The Aftermath Project has opened its 2021 grant cycle and invites all working conflict photographers around the world to participate with their projects.
The Aftermath Project’s mission is to support photographic projects that tell the other half of the story of conflict - the story of what it takes for individuals to learn to live again, to rebuild destroyed lives and homes, to restore civil societies, to address the lingering wounds of war while struggling to create new avenues for peace.
Grant proposals should reflect an understanding of this mission. Proposals may relate to the aftermath of numerous kinds of conflict, not just international wars. The conflict may have been at the community level - for example, violence between rural ethnic groups or an urban riot in an industrialized country. It may have been a regional one, such as a rebel insurgency, or it may have been a full-scale war. There is no specific time frame that defines “aftermath,” although in general The Aftermath Project seeks to support stories which are no longer being covered by the mainstream media, or which have been ignored by the media. In general, conflict should be over for a situation to be deemed an “aftermath.” There are specific cases, however, where conflict may have continued for so long, or be the result of an aftermath situation, that they will be considered to be within the scope of The Aftermath Project.
➜ Your proposal should include a project statement of not more than 2 pages, which clearly outlines the work you want to do. Your statement will be as important as your photos in the judging process. Your proposal MUST also indicate whether you have any publishing or exhibition commitments for your proposed grant work.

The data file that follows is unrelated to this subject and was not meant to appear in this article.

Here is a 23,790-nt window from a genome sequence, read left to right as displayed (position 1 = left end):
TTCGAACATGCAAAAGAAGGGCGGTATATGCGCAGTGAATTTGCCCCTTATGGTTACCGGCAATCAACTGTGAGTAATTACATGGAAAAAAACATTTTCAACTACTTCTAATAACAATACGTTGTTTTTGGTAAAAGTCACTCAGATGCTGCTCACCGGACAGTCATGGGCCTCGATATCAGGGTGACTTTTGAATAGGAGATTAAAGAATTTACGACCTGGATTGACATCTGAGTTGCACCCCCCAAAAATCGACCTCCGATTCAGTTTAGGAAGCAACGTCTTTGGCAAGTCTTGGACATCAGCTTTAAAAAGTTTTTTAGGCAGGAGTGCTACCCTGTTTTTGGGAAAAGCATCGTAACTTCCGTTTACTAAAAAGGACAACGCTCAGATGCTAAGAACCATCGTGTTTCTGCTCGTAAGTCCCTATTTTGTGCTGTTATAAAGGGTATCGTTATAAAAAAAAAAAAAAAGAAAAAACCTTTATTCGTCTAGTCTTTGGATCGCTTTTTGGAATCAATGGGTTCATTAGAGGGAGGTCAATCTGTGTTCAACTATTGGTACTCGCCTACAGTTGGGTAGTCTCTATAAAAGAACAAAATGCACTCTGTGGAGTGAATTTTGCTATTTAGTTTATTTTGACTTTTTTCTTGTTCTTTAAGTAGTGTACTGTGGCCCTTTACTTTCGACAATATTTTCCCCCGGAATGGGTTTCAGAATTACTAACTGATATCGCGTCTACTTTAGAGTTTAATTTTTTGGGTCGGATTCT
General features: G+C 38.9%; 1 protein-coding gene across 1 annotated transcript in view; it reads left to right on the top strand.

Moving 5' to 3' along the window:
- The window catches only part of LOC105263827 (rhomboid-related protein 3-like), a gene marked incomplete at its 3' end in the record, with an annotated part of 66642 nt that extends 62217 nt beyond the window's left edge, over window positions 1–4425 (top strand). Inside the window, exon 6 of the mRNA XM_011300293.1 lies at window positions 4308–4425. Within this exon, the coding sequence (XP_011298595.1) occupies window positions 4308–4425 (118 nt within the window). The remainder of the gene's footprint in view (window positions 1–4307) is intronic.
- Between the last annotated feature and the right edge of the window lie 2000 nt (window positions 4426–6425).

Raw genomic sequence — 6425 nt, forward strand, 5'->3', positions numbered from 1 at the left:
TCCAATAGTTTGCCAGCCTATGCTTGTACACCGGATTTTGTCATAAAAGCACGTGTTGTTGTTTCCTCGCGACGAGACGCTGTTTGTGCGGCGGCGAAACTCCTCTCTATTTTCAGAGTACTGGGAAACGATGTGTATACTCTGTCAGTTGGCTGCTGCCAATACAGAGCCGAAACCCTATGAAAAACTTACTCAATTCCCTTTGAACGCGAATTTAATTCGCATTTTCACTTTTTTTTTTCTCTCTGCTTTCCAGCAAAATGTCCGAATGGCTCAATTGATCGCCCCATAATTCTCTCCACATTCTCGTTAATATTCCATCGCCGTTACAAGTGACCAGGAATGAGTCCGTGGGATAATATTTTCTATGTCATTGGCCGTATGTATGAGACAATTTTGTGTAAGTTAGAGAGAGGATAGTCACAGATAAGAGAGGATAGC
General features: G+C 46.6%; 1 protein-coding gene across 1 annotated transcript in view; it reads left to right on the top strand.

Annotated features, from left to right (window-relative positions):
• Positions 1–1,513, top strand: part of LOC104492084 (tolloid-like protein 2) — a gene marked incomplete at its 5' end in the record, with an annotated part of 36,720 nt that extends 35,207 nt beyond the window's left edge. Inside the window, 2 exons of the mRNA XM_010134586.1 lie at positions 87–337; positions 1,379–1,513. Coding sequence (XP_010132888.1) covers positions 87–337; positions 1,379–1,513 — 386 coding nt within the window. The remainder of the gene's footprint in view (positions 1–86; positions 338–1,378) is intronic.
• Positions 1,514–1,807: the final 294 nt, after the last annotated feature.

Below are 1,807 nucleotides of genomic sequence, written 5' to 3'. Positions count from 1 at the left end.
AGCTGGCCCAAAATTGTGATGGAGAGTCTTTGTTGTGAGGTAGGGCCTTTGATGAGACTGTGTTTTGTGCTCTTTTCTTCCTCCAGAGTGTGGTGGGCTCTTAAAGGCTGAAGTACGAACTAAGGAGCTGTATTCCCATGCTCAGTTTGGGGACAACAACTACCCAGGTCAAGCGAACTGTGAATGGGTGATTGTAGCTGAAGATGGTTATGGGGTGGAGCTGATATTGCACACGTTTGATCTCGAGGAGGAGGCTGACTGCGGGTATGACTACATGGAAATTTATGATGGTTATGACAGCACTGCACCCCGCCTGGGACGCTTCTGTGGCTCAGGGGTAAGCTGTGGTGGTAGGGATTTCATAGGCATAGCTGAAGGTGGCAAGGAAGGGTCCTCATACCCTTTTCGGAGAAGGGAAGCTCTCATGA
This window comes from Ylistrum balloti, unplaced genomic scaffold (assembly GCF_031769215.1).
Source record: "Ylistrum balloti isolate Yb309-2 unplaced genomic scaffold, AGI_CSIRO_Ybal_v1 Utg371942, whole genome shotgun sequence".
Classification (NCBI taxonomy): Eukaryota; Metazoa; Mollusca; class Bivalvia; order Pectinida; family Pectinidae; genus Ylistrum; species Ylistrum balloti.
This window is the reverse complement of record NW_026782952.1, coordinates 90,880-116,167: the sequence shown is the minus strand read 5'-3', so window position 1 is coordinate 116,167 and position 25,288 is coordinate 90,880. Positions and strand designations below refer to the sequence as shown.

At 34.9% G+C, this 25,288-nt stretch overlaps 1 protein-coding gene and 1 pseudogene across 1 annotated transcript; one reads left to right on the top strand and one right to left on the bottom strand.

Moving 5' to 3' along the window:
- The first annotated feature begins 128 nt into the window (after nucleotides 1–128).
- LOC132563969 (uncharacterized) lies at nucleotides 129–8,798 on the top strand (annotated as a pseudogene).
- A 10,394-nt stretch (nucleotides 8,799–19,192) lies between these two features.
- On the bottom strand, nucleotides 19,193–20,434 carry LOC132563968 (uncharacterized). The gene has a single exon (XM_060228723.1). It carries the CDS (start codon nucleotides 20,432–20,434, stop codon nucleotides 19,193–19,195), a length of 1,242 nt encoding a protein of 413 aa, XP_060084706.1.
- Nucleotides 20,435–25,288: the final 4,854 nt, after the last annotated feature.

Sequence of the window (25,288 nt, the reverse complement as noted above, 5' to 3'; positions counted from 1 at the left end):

➜ Your proposal should include a portfolio of up to 30 images which shows your skills as a visual storyteller.
➜ You do not need to include a budget, but your proposal should indicate the scope of the work you plan to do during your grant year (travels, research, etc).
➜ A portfolio of no more than 30 images, in jpg format. Your images must be sized 1200 pixels on the longest side, at 72 dpi – with a file size of no larger than 2 MB per photo.
➜ A caption sheet. (Descriptions for each photo, including date made, etc).
➜ Please include a short bio, not longer than 2 paragraphs.
The grant winner and finalists will be announced in mid-December 2020.
There is no entry fee to participate!
The Aftermath Project is open to working photographers worldwide who are interested in creating work that helps illumine aftermath issues, and encourages greater public understanding and discussion of these issues.
For its 13th grant cycle, The Aftermath Project will award a $25,000 grant to one photographer and announce four finalists.
Further Informations ⇣
For all further information about the The Aftermath Project 2021 Photography Grant you need to consult the official website.